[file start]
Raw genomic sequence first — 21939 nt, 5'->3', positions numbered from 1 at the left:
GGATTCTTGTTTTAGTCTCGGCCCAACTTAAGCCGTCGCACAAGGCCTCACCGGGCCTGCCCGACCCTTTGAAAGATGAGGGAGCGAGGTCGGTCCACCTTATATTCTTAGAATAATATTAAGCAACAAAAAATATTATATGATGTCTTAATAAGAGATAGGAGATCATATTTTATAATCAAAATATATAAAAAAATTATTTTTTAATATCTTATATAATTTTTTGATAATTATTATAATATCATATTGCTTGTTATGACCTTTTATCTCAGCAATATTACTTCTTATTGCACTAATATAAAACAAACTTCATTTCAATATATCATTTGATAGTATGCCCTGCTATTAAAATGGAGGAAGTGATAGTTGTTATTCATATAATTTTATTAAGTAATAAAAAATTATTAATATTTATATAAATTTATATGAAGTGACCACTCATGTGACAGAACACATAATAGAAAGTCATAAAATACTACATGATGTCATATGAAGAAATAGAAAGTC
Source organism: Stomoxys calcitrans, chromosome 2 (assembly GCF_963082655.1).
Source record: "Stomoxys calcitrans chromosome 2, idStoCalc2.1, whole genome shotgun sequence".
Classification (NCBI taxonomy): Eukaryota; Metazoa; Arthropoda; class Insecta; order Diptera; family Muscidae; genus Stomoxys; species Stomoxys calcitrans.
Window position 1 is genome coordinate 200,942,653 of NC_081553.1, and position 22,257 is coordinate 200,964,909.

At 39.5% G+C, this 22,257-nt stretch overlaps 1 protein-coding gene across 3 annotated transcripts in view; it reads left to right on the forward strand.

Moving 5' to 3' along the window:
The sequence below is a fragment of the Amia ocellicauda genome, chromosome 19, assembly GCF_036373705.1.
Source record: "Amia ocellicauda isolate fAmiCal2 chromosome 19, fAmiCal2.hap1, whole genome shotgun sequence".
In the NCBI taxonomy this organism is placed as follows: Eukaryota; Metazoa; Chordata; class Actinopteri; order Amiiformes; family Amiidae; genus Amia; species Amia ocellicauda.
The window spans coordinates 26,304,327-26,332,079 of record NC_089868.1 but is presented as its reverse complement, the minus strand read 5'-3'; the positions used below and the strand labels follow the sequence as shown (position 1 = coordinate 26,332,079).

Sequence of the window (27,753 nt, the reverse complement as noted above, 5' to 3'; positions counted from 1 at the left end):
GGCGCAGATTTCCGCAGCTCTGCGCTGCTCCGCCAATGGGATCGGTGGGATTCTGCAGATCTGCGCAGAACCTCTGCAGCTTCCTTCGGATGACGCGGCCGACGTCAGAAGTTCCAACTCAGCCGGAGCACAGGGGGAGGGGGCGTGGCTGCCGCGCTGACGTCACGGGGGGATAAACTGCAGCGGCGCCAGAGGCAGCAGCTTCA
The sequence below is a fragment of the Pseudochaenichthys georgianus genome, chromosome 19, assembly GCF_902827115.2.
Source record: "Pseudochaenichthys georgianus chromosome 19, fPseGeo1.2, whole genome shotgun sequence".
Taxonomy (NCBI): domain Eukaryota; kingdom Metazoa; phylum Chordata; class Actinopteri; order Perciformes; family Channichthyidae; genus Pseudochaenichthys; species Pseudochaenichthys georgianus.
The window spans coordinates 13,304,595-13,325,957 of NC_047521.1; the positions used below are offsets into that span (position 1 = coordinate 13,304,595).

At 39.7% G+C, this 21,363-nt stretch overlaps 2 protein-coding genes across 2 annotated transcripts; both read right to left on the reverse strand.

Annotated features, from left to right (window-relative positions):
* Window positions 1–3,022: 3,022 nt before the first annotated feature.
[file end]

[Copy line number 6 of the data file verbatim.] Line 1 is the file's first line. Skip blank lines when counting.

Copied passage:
Window position 1 is genome coordinate 200,942,653 of NC_081553.1, and position 22,257 is coordinate 200,964,909.